bring about the end to
Nanboku-chō fighting. This event had the
effect of firmly establishing the authority of the
and suppressing the power of the regional age daimyo who might
challenge that central authority.
Although Yoshimitsu retired in 1394 and his son was confirmed as the
Ashikaga Yoshimochi , the old shogun did not abandon any
of his powers. Yoshimitsu continued to maintain authority over the
shogunate until his death.
Yoshimitsu also played a major role in the genesis of Noh theatre, as
the patron of
Zeami Motokiyo , the actor considered to be Noh's
Yoshimitsu died suddenly in 1408 at age 50. After his death, his
retirement villa (near Kyoto) became
Rokuon-ji , which today is famous
for its three-storied, gold-leaf covered reliquary known as "Kinkaku".
So famous is this single structure, in fact, that the entire temple
itself is often identified as the
Kinkaku-ji , the Temple of the
Golden Pavilion. A statue of Yoshimitsu is found there today.
* Mother: Kino Yoshiko (1336-1413) (Among others)
* Wife: Hino Nariko (1351-1405)
* Ichijo no Tsubone
* Hino Yasuko (1369-1419)
* Fujiwara no Yoshiko (1358-1399)
* Kaga no Tsubone (d.1422)
* Kasuga no Tsubone
* Nefu'in (1370-1421)
* Fujiwara no Kyoko (1369-1406)
* Fujiwara no Tomoko (d.1426)
* Takahashi-dono (d.1429)
* Ikegami-dono (d.1426)
* a daughter by Nariko
Ashikaga Yoshimochi by Yoshiko
Ashikaga Yoshinori by Yoshiko
* Ashikaga Yoshitsugu (1394-1418) by Kasuga
* Daijiin Seishou (1395-1433) by Nefu'in
* Gisho (1406-1467) by Tomoko
* Irie Juzen (1397-1415) by Yoshiko
* Sonman by Kaga
* Hodo (1385-1387) by Kaga
* a boy (1394-1436) by Kyoko
* Daijin'in Sei (1396-1453) by Kyoko
* a daughter married Rokkaku Mitsutsuna
* Kaji Yoshiaki (1406-1467) by Tomoko
* Koshoin by Keijun'in
* a daughter by Ikegami
* Kozan Eiryu (1403-1442) by Ikegami
ERAS OF YOSHIMITSU\'S BAKUFU
The years in which Yoshimitsu was shogun are more specifically
identified by more than one era name or nengō . NANBOKU-CHō
* Eras as reckoned by legitimate Court (as determined by Meiji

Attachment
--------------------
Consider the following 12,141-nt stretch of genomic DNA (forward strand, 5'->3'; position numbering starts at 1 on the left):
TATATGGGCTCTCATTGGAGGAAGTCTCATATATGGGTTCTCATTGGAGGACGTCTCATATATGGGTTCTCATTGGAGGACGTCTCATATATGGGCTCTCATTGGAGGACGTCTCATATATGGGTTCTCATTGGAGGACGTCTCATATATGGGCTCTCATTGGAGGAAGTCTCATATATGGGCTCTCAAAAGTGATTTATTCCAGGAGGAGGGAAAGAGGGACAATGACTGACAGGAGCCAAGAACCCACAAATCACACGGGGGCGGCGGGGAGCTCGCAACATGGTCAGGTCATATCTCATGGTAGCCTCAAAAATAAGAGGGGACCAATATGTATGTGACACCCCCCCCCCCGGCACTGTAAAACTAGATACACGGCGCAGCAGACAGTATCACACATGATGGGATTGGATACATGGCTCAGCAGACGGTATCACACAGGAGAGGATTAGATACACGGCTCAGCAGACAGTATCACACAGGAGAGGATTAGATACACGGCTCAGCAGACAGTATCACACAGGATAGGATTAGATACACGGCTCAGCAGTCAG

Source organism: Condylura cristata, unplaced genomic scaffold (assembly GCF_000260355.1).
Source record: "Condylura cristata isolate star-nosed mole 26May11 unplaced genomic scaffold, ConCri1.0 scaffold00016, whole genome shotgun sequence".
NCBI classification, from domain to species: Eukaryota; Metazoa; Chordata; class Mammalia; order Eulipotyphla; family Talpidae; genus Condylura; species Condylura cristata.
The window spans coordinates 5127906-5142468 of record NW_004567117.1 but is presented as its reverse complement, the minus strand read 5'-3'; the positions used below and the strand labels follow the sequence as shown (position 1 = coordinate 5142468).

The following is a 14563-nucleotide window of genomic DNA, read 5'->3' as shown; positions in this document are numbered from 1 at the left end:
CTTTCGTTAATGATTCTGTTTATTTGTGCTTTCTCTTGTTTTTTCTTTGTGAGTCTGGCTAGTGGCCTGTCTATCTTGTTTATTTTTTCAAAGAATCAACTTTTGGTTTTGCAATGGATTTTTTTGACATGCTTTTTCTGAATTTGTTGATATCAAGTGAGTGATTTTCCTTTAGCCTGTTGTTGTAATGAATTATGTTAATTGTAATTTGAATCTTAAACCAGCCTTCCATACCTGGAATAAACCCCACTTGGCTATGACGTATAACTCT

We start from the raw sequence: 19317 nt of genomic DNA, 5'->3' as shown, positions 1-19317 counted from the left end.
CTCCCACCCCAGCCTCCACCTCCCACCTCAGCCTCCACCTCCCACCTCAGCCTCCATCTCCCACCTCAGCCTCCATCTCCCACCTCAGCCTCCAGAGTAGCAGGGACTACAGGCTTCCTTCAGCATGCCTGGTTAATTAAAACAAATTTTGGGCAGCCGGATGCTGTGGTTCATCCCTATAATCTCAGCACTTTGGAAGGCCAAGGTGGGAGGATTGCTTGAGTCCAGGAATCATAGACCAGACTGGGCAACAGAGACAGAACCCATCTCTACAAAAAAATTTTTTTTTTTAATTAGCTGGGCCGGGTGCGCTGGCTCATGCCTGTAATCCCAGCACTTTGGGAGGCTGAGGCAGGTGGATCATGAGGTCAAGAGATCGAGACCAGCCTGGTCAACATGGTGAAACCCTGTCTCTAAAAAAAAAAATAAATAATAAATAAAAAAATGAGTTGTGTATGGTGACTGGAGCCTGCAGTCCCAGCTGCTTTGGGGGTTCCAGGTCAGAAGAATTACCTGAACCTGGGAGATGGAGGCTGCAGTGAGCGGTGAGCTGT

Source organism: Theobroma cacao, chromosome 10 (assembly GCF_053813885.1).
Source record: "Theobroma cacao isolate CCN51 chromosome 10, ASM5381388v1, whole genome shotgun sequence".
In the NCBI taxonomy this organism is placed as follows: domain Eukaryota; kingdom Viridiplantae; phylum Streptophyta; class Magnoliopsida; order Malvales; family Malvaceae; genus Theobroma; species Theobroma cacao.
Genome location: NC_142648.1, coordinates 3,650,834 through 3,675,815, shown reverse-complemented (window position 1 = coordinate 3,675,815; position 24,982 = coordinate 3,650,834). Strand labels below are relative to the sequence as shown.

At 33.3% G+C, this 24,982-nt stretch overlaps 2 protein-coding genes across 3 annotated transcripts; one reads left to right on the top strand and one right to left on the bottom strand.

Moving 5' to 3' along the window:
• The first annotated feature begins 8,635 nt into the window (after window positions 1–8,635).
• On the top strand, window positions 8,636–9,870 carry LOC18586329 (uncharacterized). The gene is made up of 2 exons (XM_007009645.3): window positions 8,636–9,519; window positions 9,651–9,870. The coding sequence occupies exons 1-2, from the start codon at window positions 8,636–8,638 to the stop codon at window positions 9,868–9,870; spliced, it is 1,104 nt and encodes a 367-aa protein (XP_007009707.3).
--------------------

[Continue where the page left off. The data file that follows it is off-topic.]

* Kōwa (1381–1384)
NANBOKU-CHō NORTHERN COURT
* Eras as reckoned by pretender Court (as determined by Meiji
POST-NANBOKU-CHō REUNIFIED COURT
* Eras merged as
Meitoku 3 replaced
Genchū 9 as Go-Kameyama
* ^ Stavros, Matthew, and Norika Kurioka. "Imperial Progress to the
Muromachi Palace, 1381 A Study and Annotated Translation of Sakayuku
Japan Review 28 (2015): 3–46.
* ^ Sansom, George (1961). A History of Japan, 1334-1615. Stanford
University Press. pp. 108–109. ISBN 0804705259 .
* ^ A B C D E F G H I J K L M N Ackroyd, Joyce. (1982) Lessons from
History: The "Tokushi Yoron", p. 329.
* ^ Stavros, Matthew. (2009) "Locational Pedigree and Warrior
Status in Medieval Kyoto: The Residences of Ashikaga Yoshimitsu", in
Japanese Studies (vol. 29, no. 1, May) p. 8.
* ^ A B C D E F G H I Ackroyd, p. 330.
* ^ Titsingh, p. 321., p. 321, at
* ^ Morton, W. Scott et al. (2004). Japan: Its History and Culture,
p. 89., p. 89, at
* ^ Turnbull, Stephen. (2005). Samurai Commanders, p. 31., p. 31,
* ^ A B Titsingh, p. 325., p. 325, at
* ^ Turnbull, p. 32.
* ^ Pier, Garrett. (1915). Temple Treasures of Japan, pp.
228–237., p. 228, at
* ^ Titsingh, pp. 308–321., p. 308, at
* Ackroyd, Joyce I. (1982) Lessons from History: the Tokushi Yoron.
Brisbane: University of Queensland Press. ISBN 9780702214851 ; OCLC
* Morton, W. Scott and J. Kenneth Olenik. (1973). Japan: Its History
and Culture. Newton Abbot, Devon: David OCLC 462186835
* Pier, Garrett Chatfield. (1914). Temple Treasures of Japan. New
York: Frederick Fairchild Sherman. OCLC 535337
* Titsingh, Isaac. (1834).
Nihon Ōdai Ichiran
Nihon Ōdai Ichiran ; ou, Annales des
empereurs du Japon. Paris: Royal Asiatic Society, Oriental Translation
Fund of Great Britain and Ireland. OCLC 585069
* Turnbull , Stephen. (2005). Samurai Commanders. Oxford: Osprey
Press. ISBN 9781841767437 ; ISBN 9781841767444 ; OCLC 60834971
* Worden, Robert L. (1994). "Kamakura and
1185–1573; Economic and Cultural Developments," A Country Study:
Japan. Washington, D.C.:
Federal Research Division , Library of